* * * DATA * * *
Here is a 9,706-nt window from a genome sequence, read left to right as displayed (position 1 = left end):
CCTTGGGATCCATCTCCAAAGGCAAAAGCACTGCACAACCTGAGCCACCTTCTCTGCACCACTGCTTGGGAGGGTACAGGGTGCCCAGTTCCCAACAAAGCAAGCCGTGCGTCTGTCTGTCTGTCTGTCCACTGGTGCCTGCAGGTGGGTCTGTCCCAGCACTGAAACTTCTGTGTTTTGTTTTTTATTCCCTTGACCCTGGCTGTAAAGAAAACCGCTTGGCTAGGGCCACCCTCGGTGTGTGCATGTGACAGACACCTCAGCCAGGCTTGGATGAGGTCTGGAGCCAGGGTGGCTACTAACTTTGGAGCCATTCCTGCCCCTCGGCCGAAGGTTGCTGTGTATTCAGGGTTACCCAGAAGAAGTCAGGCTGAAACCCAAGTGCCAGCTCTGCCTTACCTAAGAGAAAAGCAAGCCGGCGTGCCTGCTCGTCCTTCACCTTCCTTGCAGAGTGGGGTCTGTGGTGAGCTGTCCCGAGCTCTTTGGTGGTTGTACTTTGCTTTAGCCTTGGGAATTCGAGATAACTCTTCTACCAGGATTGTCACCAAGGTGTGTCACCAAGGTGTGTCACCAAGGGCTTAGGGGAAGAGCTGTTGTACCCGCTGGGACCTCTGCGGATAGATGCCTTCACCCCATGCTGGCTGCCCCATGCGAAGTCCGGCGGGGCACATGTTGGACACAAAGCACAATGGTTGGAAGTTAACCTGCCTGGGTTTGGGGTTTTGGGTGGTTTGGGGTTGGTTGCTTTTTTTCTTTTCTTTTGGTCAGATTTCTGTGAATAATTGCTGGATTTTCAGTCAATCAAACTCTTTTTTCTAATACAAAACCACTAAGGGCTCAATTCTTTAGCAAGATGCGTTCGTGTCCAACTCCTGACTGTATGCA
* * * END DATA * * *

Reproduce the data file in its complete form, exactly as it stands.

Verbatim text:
Here is a 9,706-nt window from a genome sequence, read left to right as displayed (position 1 = left end):
CCTTGGGATCCATCTCCAAAGGCAAAAGCACTGCACAACCTGAGCCACCTTCTCTGCACCACTGCTTGGGAGGGTACAGGGTGCCCAGTTCCCAACAAAGCAAGCCGTGCGTCTGTCTGTCTGTCTGTCCACTGGTGCCTGCAGGTGGGTCTGTCCCAGCACTGAAACTTCTGTGTTTTGTTTTTTATTCCCTTGACCCTGGCTGTAAAGAAAACCGCTTGGCTAGGGCCACCCTCGGTGTGTGCATGTGACAGACACCTCAGCCAGGCTTGGATGAGGTCTGGAGCCAGGGTGGCTACTAACTTTGGAGCCATTCCTGCCCCTCGGCCGAAGGTTGCTGTGTATTCAGGGTTACCCAGAAGAAGTCAGGCTGAAACCCAAGTGCCAGCTCTGCCTTACCTAAGAGAAAAGCAAGCCGGCGTGCCTGCTCGTCCTTCACCTTCCTTGCAGAGTGGGGTCTGTGGTGAGCTGTCCCGAGCTCTTTGGTGGTTGTACTTTGCTTTAGCCTTGGGAATTCGAGATAACTCTTCTACCAGGATTGTCACCAAGGTGTGTCACCAAGGTGTGTCACCAAGGGCTTAGGGGAAGAGCTGTTGTACCCGCTGGGACCTCTGCGGATAGATGCCTTCACCCCATGCTGGCTGCCCCATGCGAAGTCCGGCGGGGCACATGTTGGACACAAAGCACAATGGTTGGAAGTTAACCTGCCTGGGTTTGGGGTTTTGGGTGGTTTGGGGTTGGTTGCTTTTTTTCTTTTCTTTTGGTCAGATTTCTGTGAATAATTGCTGGATTTTCAGTCAATCAAACTCTTTTTTCTAATACAAAACCACTAAGGGCTCAATTCTTTAGCAAGATGCGTTCGTGTCCAACTCCTGACTGTATGCA